• Oh that’s an easy question to answer.

      The answer is that the USPTO knows perfectly well that there is not really any single DOCX standard, even though USPTO maintains the fiction in its public documents that there is a single DOCX standard. Given that there is not really any single DOCX standard, then if USPTO were to permit the applicant to say “what controls is what was in my DOCX file” then the USPTO would risk the applicant being able to get away with saying “when you render the DOCX correctly using my word processor, you get this character C1 instead of the character C2 that the USPTO wrongly got when they used their proprietary rendering engine”. USPTO wants to be able to deny the applicant being able to point to its own word processor as being a legitimate way of rendering the DOCX file. So USPTO renders the DOCX file using its own proprietary rendering engine into a PDF and makes you agree to the adhesion contract that the USPTO-generated PDF rendering controls.

      What’s particularly disingenuous about this is USPTO’s continued insistence that supposedly there is some single DOCX format, which is the underpinning of its notion that nobody should really object to being forced to agree to the adhesion contract.

      The thing is if it were really true that there is truly some single DOCX standard, then no matter who was rendering the DOCX into PDF, no matter which word processor they might use, no matter which rendering engine they might use, they would always get the same PDF. In which case there would not really be any need to force the filer to agree to an adhesion contract at all.

      • Carl, you may well be right. But I guess my question wasn’t clear enough. What I really am curious about is what justification (if any) has the *PTO* given for making the PDF the official document. They can’t admit to yours, because that would be the admission against interest that the DOCX idea is flawed. But has the PTO ever even been asked that question? I’m tempted to sign up for one of the patent center webinars and try to see whether they’ll answer the question, even though the webinar content itself is worthless.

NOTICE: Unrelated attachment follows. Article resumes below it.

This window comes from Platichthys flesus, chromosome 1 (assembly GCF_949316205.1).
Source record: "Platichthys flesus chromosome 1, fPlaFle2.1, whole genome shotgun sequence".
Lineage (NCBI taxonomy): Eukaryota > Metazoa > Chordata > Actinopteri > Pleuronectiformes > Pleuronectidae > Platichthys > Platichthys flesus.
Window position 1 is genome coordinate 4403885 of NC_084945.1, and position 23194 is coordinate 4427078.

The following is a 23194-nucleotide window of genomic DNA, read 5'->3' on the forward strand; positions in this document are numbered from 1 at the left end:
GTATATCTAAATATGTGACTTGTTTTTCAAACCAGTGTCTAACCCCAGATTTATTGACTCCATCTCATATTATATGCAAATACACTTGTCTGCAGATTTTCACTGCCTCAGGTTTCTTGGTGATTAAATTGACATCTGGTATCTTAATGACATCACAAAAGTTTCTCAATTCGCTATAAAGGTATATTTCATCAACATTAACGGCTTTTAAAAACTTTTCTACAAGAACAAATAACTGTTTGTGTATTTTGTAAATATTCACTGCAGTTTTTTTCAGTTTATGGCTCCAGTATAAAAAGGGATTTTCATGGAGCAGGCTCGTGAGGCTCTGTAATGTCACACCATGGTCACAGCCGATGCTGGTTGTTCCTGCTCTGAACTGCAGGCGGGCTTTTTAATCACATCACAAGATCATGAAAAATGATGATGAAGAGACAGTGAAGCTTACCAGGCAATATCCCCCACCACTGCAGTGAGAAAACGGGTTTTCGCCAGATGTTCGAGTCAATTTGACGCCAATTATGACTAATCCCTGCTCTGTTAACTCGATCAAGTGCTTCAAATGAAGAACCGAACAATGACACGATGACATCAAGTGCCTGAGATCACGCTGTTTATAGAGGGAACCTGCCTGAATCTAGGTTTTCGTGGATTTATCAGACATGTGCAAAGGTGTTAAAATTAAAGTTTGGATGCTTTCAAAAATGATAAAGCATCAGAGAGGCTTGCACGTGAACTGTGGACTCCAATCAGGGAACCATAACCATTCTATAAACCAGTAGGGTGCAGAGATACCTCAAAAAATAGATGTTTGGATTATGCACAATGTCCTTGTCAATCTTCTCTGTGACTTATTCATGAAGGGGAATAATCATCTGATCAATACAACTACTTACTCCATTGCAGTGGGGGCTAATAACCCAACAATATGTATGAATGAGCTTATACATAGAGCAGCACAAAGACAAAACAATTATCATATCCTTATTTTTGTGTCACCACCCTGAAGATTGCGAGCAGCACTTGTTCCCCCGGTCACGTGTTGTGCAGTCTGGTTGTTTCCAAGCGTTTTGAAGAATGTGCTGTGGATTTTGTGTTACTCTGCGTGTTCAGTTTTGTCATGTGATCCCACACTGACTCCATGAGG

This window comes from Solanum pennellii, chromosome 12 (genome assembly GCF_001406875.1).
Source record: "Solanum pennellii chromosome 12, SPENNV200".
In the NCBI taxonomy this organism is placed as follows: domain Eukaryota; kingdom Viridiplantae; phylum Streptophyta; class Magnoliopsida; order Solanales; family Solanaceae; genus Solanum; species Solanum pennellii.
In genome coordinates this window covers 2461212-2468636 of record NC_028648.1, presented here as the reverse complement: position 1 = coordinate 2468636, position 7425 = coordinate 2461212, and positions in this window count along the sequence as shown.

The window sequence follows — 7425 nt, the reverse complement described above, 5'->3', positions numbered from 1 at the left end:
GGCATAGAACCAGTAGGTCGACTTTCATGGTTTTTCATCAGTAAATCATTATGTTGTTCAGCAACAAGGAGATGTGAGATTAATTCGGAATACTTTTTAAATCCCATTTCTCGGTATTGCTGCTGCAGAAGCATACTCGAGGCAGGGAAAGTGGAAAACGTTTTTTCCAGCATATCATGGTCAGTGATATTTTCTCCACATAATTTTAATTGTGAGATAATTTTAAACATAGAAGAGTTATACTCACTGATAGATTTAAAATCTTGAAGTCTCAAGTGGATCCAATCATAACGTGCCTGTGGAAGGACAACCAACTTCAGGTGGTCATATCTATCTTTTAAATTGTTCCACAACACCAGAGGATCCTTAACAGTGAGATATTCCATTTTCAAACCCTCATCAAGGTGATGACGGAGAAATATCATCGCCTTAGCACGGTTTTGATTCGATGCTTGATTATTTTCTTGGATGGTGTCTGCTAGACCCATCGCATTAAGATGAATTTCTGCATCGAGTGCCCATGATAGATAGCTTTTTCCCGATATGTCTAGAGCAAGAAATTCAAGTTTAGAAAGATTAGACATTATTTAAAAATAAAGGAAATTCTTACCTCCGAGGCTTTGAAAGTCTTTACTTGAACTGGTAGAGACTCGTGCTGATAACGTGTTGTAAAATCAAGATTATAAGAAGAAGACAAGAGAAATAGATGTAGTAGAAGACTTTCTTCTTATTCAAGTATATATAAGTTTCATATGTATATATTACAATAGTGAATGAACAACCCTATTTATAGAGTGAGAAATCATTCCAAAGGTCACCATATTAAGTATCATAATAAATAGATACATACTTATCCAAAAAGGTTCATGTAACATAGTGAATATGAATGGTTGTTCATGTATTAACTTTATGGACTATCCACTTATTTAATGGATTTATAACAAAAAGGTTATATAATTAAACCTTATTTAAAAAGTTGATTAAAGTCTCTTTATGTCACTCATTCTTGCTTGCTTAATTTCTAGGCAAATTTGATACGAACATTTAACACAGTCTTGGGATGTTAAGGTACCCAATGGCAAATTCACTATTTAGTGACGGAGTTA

3. Hmm. I have yet to file a docx application, but when I get around to it, I’m going to include a sentence in the docx file that says something to the effect of, “This original docx file is the controlling document, and despite anything the USPTO may require me to click on in order to submit this file and thereby potentially reduce the filing fee, it is this docx document that is controlling, and not some USPTO pdf-rendered version thereof, since that ‘requirement’ is ultra vires. Furthermore, by rendering this docx file into pdf format, the USPTO agrees that it is the docx format that controls.” Might be hard to get a court to enforce the second sentence, not quite as hard with the first, I suspect.

  4. Yes in law school in contracts class I recall reading about “the battle of the forms”. Two entities on two sides of some transaction would each try to get in the last word by putting terms and conditions on the various pieces of paper that they would send to each other, the packing slips, the bills, the payment vouchers. Each one would hold out some hope that their document would control and that the terms and conditions that the other side had attempted to inject into the relationship would get nullified by the more recent document.